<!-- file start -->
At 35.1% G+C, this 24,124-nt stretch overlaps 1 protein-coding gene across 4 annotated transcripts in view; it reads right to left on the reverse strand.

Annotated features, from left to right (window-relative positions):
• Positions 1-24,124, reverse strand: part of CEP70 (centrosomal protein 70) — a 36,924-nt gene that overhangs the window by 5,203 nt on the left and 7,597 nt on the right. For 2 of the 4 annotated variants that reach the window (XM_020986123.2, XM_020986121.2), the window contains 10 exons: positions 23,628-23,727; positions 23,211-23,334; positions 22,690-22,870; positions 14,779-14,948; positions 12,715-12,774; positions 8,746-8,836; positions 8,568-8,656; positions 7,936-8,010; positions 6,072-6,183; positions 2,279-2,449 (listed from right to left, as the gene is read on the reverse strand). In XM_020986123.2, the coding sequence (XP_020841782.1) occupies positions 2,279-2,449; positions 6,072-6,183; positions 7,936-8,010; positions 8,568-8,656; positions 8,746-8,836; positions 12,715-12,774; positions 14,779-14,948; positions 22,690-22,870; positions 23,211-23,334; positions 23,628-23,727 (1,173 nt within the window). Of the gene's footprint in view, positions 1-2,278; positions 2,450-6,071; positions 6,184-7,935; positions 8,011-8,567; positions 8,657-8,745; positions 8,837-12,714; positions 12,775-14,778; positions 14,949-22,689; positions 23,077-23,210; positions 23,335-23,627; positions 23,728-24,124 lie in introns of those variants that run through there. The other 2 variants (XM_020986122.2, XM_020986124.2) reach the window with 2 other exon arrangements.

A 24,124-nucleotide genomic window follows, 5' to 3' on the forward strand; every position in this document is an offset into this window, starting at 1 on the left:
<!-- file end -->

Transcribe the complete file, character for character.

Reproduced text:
At 35.1% G+C, this 24,124-nt stretch overlaps 1 protein-coding gene across 4 annotated transcripts in view; it reads right to left on the reverse strand.

Annotated features, from left to right (window-relative positions):
• Positions 1-24,124, reverse strand: part of CEP70 (centrosomal protein 70) — a 36,924-nt gene that overhangs the window by 5,203 nt on the left and 7,597 nt on the right. For 2 of the 4 annotated variants that reach the window (XM_020986123.2, XM_020986121.2), the window contains 10 exons: positions 23,628-23,727; positions 23,211-23,334; positions 22,690-22,870; positions 14,779-14,948; positions 12,715-12,774; positions 8,746-8,836; positions 8,568-8,656; positions 7,936-8,010; positions 6,072-6,183; positions 2,279-2,449 (listed from right to left, as the gene is read on the reverse strand). In XM_020986123.2, the coding sequence (XP_020841782.1) occupies positions 2,279-2,449; positions 6,072-6,183; positions 7,936-8,010; positions 8,568-8,656; positions 8,746-8,836; positions 12,715-12,774; positions 14,779-14,948; positions 22,690-22,870; positions 23,211-23,334; positions 23,628-23,727 (1,173 nt within the window). Of the gene's footprint in view, positions 1-2,278; positions 2,450-6,071; positions 6,184-7,935; positions 8,011-8,567; positions 8,657-8,745; positions 8,837-12,714; positions 12,775-14,778; positions 14,949-22,689; positions 23,077-23,210; positions 23,335-23,627; positions 23,728-24,124 lie in introns of those variants that run through there. The other 2 variants (XM_020986122.2, XM_020986124.2) reach the window with 2 other exon arrangements.

A 24,124-nucleotide genomic window follows, 5' to 3' on the forward strand; every position in this document is an offset into this window, starting at 1 on the left: